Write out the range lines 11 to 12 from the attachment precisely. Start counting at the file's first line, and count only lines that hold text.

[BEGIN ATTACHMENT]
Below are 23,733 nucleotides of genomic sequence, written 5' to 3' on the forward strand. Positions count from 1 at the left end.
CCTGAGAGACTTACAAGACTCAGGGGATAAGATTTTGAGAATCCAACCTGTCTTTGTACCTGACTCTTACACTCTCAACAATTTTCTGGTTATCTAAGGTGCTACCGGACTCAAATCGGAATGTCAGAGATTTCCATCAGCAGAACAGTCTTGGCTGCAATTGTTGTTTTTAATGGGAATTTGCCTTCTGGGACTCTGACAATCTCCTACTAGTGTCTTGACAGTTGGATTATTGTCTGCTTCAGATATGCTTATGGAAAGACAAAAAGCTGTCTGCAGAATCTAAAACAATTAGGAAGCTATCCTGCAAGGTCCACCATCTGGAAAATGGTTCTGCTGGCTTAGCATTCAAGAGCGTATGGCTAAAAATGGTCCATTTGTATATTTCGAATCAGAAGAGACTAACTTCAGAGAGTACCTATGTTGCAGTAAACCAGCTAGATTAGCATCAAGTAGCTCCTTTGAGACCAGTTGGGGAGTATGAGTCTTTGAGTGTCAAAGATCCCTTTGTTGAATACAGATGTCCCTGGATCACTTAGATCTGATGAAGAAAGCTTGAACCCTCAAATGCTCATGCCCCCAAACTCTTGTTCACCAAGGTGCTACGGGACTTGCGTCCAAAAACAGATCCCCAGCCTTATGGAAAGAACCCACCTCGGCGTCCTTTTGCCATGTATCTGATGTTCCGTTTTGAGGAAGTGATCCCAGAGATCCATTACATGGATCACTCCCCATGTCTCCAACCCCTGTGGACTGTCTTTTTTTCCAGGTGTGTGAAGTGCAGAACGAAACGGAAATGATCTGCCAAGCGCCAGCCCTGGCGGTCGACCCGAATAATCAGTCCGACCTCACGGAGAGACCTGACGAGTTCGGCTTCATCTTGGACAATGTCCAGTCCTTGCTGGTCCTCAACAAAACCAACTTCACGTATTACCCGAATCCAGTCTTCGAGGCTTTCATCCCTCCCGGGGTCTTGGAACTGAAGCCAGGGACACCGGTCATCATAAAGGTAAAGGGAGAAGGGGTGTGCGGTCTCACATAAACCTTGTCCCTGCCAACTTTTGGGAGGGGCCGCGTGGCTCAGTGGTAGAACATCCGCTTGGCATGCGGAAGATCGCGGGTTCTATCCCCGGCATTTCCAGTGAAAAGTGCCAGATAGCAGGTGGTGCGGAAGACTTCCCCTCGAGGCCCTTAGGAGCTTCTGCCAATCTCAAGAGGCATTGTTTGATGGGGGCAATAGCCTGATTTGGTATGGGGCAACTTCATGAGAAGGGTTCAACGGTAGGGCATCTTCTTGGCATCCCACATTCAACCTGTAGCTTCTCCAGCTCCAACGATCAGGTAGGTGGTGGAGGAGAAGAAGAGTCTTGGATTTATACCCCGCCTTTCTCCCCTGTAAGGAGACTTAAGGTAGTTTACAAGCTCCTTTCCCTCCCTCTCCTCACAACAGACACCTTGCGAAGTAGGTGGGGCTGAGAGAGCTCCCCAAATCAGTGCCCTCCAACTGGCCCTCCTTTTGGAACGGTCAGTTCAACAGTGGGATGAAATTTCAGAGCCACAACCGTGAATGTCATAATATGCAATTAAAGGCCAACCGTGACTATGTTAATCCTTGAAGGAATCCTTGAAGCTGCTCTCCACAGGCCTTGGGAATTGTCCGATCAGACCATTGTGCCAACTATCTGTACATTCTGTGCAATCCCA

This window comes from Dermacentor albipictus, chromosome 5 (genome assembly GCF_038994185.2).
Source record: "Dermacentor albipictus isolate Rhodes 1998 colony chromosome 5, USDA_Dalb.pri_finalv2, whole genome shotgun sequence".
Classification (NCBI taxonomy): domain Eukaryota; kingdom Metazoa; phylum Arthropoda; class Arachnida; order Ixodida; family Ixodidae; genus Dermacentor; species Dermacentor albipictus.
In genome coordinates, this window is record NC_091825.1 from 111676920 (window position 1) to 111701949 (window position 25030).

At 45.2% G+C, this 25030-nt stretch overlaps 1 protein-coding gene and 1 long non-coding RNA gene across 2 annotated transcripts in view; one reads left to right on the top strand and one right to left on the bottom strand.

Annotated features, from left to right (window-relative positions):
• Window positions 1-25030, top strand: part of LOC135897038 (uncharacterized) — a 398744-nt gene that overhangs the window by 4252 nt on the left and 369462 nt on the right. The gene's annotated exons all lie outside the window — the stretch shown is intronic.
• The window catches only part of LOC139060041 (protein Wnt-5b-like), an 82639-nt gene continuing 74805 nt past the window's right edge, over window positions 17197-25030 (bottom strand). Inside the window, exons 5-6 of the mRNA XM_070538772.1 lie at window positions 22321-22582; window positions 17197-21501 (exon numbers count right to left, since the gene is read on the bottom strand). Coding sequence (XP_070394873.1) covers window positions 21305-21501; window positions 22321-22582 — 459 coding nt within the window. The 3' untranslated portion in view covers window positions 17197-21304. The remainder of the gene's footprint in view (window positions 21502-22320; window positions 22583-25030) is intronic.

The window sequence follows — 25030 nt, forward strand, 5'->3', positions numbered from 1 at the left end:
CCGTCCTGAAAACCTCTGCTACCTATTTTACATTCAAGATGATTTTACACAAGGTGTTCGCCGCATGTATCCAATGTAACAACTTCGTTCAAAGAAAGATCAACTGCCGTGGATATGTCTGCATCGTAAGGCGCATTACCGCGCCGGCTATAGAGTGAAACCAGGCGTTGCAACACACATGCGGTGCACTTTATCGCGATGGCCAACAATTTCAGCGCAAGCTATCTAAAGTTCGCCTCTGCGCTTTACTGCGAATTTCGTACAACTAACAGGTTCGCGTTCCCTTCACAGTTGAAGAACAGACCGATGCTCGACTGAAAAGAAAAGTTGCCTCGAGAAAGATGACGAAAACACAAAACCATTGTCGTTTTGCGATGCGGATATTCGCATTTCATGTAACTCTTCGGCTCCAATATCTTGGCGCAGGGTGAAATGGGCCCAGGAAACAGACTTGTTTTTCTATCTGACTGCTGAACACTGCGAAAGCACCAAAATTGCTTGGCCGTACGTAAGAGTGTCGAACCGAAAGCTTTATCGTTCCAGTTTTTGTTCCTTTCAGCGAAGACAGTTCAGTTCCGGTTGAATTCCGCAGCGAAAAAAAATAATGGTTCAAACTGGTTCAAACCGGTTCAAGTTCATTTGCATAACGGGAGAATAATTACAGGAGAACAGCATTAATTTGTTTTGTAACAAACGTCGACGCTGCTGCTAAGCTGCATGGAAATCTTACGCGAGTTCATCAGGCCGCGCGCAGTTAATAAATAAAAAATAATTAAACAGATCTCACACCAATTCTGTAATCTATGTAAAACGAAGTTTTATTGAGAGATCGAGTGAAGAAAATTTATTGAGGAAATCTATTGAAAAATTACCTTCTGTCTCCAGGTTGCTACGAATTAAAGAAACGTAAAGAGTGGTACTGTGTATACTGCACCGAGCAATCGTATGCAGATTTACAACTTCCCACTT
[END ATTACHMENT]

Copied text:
The window sequence follows — 25030 nt, forward strand, 5'->3', positions numbered from 1 at the left end:
CCGTCCTGAAAACCTCTGCTACCTATTTTACATTCAAGATGATTTTACACAAGGTGTTCGCCGCATGTATCCAATGTAACAACTTCGTTCAAAGAAAGATCAACTGCCGTGGATATGTCTGCATCGTAAGGCGCATTACCGCGCCGGCTATAGAGTGAAACCAGGCGTTGCAACACACATGCGGTGCACTTTATCGCGATGGCCAACAATTTCAGCGCAAGCTATCTAAAGTTCGCCTCTGCGCTTTACTGCGAATTTCGTACAACTAACAGGTTCGCGTTCCCTTCACAGTTGAAGAACAGACCGATGCTCGACTGAAAAGAAAAGTTGCCTCGAGAAAGATGACGAAAACACAAAACCATTGTCGTTTTGCGATGCGGATATTCGCATTTCATGTAACTCTTCGGCTCCAATATCTTGGCGCAGGGTGAAATGGGCCCAGGAAACAGACTTGTTTTTCTATCTGACTGCTGAACACTGCGAAAGCACCAAAATTGCTTGGCCGTACGTAAGAGTGTCGAACCGAAAGCTTTATCGTTCCAGTTTTTGTTCCTTTCAGCGAAGACAGTTCAGTTCCGGTTGAATTCCGCAGCGAAAAAAAATAATGGTTCAAACTGGTTCAAACCGGTTCAAGTTCATTTGCATAACGGGAGAATAATTACAGGAGAACAGCATTAATTTGTTTTGTAACAAACGTCGACGCTGCTGCTAAGCTGCATGGAAATCTTACGCGAGTTCATCAGGCCGCGCGCAGTTAATAAATAAAAAATAATTAAACAGATCTCACACCAATTCTGTAATCTATGTAAAACGAAGTTTTATTGAGAGATCGAGTGAAGAAAATTTATTGAGGAAATCTATTGAAAAATTACCTTCTGTCTCCAGGTTGCTACGAATTAAAGAAACGTAAAGAGTGGTACTGTGTATACTGCACCGAGCAATCGTATGCAGATTTACAACTTCCCACTT